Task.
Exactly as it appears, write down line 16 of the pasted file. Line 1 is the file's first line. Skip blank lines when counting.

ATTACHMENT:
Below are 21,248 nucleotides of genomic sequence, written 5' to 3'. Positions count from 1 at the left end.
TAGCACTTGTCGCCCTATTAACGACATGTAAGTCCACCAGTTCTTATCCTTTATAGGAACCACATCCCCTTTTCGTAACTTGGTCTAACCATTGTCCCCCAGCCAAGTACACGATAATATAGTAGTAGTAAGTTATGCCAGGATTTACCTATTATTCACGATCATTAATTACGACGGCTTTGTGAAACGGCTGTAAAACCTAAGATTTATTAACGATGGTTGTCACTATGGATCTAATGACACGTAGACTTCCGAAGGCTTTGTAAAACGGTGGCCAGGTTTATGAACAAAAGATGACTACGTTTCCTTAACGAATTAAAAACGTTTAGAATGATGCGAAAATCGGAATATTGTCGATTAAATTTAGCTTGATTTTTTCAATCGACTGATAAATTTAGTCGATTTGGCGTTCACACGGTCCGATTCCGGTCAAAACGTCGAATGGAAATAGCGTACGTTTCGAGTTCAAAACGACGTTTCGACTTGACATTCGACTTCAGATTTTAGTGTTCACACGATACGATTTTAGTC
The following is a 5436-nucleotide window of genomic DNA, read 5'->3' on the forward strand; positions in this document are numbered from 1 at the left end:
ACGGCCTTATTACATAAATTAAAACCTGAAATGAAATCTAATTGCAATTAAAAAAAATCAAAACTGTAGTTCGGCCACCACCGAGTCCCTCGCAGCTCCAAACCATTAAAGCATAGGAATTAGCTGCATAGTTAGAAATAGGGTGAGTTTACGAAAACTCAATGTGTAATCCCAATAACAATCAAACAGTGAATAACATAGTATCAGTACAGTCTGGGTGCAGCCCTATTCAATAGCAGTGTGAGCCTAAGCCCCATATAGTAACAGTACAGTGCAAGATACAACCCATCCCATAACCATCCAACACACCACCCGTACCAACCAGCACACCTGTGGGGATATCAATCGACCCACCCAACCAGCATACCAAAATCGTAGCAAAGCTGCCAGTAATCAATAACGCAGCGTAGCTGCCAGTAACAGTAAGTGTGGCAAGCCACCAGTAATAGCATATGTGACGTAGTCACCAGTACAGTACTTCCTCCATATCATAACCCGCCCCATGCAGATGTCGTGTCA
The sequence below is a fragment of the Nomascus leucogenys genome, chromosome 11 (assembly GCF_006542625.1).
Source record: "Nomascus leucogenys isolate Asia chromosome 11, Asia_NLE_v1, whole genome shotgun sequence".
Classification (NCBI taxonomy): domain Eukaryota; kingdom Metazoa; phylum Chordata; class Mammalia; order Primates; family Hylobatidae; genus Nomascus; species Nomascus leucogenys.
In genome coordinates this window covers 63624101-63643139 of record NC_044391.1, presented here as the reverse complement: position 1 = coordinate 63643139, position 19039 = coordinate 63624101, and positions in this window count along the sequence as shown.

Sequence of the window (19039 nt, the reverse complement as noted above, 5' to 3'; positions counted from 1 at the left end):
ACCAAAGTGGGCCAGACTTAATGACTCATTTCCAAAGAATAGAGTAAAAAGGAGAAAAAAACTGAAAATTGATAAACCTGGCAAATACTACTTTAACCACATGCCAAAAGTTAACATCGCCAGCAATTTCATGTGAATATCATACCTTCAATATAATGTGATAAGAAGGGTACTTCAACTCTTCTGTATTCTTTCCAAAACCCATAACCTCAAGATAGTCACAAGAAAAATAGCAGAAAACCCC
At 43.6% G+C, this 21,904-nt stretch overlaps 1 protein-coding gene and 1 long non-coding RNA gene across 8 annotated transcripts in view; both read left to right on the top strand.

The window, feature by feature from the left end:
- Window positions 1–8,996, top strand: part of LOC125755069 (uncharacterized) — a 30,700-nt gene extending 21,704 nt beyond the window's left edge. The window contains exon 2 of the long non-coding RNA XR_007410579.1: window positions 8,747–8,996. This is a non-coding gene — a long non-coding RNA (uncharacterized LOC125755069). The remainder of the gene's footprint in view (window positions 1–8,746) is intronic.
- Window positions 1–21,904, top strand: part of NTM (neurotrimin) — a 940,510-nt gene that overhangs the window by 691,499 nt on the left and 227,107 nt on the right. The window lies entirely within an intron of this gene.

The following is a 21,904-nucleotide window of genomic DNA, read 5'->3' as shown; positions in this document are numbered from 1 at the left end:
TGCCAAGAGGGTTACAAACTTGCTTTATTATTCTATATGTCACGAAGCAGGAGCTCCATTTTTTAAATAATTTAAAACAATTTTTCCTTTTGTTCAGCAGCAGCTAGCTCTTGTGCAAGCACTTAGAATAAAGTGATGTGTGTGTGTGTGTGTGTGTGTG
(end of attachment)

TGCCAAGAGGGTTACAAACTTGCTTTATTATTCTATATGTCACGAAGCAGGAGCTCCATTTTTTAAATAATTTAAAACAATTTTTCCTTTTGTTCAGCAGCAGCTAGCTCTTGTGCAAGCACTTAGAATAAAGTGATGTGTGTGTGTGTGTGTGTGTGTG